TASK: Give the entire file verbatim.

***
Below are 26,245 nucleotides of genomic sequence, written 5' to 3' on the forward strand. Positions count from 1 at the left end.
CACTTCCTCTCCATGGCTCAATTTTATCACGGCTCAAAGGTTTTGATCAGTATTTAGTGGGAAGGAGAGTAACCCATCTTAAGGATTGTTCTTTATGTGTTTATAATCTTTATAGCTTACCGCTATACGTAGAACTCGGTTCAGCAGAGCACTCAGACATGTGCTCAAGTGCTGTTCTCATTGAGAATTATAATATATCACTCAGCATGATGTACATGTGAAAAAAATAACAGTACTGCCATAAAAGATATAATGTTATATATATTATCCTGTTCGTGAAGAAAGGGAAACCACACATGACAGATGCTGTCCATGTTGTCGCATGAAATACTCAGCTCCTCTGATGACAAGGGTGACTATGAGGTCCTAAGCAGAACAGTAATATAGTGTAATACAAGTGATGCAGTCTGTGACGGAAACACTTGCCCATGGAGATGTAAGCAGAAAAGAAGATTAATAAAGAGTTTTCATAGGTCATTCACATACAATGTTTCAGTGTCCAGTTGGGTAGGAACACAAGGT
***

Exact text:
Below are 26,245 nucleotides of genomic sequence, written 5' to 3' on the forward strand. Positions count from 1 at the left end.
CACTTCCTCTCCATGGCTCAATTTTATCACGGCTCAAAGGTTTTGATCAGTATTTAGTGGGAAGGAGAGTAACCCATCTTAAGGATTGTTCTTTATGTGTTTATAATCTTTATAGCTTACCGCTATACGTAGAACTCGGTTCAGCAGAGCACTCAGACATGTGCTCAAGTGCTGTTCTCATTGAGAATTATAATATATCACTCAGCATGATGTACATGTGAAAAAAATAACAGTACTGCCATAAAAGATATAATGTTATATATATTATCCTGTTCGTGAAGAAAGGGAAACCACACATGACAGATGCTGTCCATGTTGTCGCATGAAATACTCAGCTCCTCTGATGACAAGGGTGACTATGAGGTCCTAAGCAGAACAGTAATATAGTGTAATACAAGTGATGCAGTCTGTGACGGAAACACTTGCCCATGGAGATGTAAGCAGAAAAGAAGATTAATAAAGAGTTTTCATAGGTCATTCACATACAATGTTTCAGTGTCCAGTTGGGTAGGAACACAAGGT